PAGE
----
4. Season the scallops on both sides with fine sea salt. Heat a large sauté pan over high heat. It needs to be large enough that the scallops aren’t crowded, or you won’t get a good sear, one of the pleasures of this dish. Add enough oil to cover the bottom of the pan. A depth of 3/16-inch/5 millimeters is ideal, but gauge the depth by eye. It is better to err on the side of too much oil. You’re not eating the oil, just cooking in it. When it’s very hot, just before it smokes, add the scallops and cook until they are beautifully seared, about 2 minutes. Turn and continue cooking just until the scallops are warm in the middle and medium-rare, about 2 minutes. With scallops, it’s better to err by undercooking them; raw scallops are delicious, but overcooked scallops are rubbery. Remove the scallops to paper towels/absorbent paper to drain.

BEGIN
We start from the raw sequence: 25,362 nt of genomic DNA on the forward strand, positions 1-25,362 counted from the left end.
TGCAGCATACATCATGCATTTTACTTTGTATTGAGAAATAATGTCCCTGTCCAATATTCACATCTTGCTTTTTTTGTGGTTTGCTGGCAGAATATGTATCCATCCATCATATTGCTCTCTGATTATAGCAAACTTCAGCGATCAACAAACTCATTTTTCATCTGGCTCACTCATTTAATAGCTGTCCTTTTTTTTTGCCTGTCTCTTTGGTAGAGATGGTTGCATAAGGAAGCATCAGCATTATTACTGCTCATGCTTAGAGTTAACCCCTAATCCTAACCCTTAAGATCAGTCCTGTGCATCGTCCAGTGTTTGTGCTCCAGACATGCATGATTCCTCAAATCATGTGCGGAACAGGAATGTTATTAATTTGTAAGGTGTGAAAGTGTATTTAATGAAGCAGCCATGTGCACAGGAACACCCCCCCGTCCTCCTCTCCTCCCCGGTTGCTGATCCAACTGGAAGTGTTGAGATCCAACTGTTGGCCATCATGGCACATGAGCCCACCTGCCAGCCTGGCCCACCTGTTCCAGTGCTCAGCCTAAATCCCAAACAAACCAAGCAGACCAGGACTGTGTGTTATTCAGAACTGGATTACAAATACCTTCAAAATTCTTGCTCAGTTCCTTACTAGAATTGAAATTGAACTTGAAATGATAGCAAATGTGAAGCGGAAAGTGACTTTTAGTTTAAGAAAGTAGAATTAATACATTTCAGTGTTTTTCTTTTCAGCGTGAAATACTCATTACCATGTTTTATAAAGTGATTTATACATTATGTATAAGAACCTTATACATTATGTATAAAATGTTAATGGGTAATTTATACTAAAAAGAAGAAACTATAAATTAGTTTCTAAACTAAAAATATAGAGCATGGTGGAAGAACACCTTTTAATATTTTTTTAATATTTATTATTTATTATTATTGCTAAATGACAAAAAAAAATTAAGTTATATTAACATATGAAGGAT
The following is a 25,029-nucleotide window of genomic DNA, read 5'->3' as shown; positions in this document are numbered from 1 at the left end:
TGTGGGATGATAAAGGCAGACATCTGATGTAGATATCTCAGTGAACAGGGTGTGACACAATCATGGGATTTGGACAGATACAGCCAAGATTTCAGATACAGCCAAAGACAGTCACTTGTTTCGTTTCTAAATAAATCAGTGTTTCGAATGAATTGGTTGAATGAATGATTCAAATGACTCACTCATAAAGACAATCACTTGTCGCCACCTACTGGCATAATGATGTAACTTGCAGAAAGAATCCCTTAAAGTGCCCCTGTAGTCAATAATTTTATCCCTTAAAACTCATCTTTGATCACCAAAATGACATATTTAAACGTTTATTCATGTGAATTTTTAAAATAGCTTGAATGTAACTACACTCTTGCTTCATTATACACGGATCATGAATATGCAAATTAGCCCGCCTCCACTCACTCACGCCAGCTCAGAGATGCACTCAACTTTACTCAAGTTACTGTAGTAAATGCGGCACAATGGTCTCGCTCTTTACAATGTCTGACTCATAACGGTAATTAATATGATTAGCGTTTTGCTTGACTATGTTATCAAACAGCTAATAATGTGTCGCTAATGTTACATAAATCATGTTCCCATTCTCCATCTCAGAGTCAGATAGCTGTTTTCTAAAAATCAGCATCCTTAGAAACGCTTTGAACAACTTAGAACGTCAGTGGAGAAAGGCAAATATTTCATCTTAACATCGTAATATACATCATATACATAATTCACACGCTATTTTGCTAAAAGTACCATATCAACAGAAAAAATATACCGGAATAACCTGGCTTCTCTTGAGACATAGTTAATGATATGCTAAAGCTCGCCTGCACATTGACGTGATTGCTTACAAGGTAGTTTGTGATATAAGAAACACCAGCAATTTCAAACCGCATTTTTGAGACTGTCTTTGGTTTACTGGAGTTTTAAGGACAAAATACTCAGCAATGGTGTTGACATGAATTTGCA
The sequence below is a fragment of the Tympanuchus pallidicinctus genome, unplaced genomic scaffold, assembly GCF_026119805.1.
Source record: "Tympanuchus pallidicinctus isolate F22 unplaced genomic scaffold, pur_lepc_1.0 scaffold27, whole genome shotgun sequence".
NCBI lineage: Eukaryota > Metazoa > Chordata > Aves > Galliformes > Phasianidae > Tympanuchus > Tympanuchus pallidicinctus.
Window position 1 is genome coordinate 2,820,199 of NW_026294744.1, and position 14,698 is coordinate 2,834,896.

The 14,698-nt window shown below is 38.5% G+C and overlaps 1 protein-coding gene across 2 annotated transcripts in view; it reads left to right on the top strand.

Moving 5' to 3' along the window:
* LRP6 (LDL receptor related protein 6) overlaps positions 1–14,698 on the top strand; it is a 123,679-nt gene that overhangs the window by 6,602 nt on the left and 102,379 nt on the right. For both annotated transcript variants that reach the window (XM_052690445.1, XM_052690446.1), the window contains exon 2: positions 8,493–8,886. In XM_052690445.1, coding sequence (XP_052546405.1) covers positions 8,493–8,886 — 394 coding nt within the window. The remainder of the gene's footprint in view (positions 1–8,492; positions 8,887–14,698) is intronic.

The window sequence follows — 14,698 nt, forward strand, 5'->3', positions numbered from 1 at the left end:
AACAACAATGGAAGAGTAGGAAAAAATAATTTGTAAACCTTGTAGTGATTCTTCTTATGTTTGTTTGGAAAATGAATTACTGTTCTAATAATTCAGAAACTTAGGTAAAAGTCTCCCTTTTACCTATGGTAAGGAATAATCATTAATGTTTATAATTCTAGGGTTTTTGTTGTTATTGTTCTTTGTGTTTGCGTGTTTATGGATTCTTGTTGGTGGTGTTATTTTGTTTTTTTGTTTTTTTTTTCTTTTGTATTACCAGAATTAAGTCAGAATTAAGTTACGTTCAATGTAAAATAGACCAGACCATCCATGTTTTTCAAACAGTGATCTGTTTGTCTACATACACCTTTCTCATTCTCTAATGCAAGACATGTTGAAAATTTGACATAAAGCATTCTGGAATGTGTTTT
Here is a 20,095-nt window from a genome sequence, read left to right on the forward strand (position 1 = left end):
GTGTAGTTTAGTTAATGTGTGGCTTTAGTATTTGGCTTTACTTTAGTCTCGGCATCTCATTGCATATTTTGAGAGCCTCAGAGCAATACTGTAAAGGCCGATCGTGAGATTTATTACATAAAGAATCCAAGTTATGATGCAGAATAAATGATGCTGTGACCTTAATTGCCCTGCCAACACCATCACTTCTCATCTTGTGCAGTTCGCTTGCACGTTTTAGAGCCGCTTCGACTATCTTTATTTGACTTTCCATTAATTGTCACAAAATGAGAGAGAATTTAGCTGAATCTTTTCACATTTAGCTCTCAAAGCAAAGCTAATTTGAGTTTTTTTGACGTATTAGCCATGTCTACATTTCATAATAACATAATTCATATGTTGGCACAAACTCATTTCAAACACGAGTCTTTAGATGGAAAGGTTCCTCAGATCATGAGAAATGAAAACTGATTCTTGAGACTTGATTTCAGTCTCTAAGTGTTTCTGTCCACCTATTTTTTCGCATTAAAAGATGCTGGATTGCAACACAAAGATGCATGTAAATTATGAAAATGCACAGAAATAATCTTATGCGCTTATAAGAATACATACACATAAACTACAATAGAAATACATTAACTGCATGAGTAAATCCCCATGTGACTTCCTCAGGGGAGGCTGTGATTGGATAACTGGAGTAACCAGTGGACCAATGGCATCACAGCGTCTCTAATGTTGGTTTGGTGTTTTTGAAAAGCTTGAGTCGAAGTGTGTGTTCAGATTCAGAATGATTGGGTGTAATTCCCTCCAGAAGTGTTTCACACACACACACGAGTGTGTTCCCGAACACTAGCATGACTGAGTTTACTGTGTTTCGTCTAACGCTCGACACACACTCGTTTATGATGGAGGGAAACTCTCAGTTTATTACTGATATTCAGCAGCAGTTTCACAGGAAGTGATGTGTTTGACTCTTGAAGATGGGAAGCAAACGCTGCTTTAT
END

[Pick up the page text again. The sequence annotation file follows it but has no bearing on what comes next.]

5. While the scallops are cooking, raise the heat on both pans with asparagus to medium. Warm the tips in the butter. Bring the pureed asparagus to a simmer and season with kosher salt, then whisk in the remaining butter.

6. Immediately before serving, add the lemon juice to the asparagus sauce. Divide the sauce among plates or large bowls. Place the scallops on the sauce and garnish with the warmed asparagus tips and lemon zest.